After the set was over, the two guitar players thought it was the best show they’d ever played, which makes sense since all they heard for the preceding forty-five minutes was the sound of their own instruments.

We loaded out the gear and stayed to enjoy the following two bands that did not use the house amps. They sounded better, but still not great.

I went home, enjoyed the balance of my weekend and didn’t think much of the whole thing… until.

Around 12:30pm Tuesday I was sitting in the Crest Audio lunch room enjoying whatever I had crammed into my brown bag that day when Mick walked in holding the brand spanking new edition of the Aquarian. All of a sudden I wasn’t so hungry anymore.

I looked up at Mick and meekly asked, “Well, did they review the show?”

Chuckling he replied, “You’re going to want to read it yourself.” He tossed the paper onto the table. Now, I don’t have a copy of the paper from that day, so this is a paraphrase, but what I remember the review saying was something like this:

Saturday night I attended a three-band show at the famous Lion’s Den in Greenwich Village. After truly enjoying their new CD, I was excited to hear the New Brunswick Power Pop band [insert band name] live for the first time. Alas my hopes were dashed when the engineer at the controls turned out to be a graduate of the Helen Keller School of Sound Mixing.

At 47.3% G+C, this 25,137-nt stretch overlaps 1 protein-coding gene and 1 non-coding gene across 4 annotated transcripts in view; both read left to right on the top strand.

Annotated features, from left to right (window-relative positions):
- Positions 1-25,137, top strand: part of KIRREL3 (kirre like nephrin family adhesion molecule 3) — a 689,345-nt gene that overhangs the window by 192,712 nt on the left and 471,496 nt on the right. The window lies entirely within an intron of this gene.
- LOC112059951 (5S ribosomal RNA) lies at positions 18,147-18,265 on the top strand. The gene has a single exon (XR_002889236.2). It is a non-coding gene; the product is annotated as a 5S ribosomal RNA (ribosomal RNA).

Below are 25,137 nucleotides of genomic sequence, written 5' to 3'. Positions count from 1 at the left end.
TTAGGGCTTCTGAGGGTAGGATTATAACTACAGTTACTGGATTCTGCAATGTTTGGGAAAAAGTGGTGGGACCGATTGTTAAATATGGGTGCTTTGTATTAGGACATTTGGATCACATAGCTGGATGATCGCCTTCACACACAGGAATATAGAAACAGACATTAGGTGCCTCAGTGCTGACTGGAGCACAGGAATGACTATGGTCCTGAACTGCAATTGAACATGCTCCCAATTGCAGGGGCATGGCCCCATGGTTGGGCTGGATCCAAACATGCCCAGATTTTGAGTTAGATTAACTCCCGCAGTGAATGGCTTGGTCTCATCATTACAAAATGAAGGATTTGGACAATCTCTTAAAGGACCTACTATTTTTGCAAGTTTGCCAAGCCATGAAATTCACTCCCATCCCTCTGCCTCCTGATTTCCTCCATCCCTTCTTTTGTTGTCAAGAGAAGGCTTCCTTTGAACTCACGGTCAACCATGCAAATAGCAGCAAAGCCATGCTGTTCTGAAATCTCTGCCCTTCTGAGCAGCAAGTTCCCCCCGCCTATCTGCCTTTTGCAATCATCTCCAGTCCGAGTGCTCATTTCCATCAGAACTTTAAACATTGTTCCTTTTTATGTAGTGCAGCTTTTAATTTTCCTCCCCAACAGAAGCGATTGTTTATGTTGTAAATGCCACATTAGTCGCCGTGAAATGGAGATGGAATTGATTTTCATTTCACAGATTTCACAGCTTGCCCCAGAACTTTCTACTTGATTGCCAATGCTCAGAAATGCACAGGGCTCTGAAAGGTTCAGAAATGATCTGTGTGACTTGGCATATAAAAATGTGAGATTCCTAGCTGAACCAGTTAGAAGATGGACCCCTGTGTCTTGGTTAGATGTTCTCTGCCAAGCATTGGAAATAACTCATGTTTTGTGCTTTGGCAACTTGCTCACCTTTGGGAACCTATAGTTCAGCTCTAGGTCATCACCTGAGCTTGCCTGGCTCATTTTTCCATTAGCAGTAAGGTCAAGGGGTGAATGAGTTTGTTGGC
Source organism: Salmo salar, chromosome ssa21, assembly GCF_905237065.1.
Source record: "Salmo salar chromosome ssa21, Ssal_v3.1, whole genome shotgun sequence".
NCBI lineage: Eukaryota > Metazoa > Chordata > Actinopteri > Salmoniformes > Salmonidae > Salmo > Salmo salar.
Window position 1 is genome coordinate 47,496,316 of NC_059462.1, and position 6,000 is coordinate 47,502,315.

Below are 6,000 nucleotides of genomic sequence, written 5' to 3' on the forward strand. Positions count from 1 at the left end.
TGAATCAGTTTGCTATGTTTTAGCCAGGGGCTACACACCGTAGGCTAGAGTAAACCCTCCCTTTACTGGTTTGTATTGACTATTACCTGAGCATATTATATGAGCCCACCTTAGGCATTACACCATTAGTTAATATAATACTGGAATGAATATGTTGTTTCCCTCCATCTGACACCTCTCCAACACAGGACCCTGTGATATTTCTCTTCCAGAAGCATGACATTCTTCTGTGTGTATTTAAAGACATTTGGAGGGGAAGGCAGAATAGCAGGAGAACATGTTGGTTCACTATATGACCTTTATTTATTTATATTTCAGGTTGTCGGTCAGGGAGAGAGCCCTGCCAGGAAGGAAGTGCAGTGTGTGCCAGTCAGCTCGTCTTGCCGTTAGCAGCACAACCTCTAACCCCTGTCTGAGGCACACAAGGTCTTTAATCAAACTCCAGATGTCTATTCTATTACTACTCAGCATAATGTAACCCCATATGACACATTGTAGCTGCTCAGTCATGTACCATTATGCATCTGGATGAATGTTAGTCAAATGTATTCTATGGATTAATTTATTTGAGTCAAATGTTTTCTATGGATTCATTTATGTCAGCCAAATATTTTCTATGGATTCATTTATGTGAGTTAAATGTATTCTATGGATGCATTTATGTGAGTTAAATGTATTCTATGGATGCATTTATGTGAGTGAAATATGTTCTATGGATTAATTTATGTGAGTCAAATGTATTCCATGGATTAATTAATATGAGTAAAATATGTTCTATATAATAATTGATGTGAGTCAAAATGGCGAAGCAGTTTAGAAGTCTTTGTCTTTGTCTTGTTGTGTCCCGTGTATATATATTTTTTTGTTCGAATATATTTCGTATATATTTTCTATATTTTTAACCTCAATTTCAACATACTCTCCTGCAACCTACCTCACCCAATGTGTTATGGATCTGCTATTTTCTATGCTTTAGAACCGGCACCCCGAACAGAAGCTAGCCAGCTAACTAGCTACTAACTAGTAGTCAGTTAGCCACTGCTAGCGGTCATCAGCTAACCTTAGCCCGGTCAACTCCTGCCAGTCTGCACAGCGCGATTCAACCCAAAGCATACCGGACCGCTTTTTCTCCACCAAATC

Mick wasn’t mad; he actually thought the whole thing was pretty funny. I mixed a few more shows for the band, but not long after Mick left the band and so did I.

Sometimes we find ourselves in situations that, despite our very best efforts and experience, end up as a complete shit-show. When that happens, I suggest you walk away, grab an old mixtape and rock out with your favorite headphones. At least there you know the sound will be good.

Here is a classic Far Side cartoon that sums up that night in Greenwich Village nicely.

Raymonds-Last-Day

Copyright © 2015 – Stephen S. Nazarian – All rights reserved.

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One thought on “Czech’s Party Mix

  • “When in Rome, do as the Romans do!”
    Hilarious blog. Finding levity in situations like these save us from being clanging cymbals ourselves!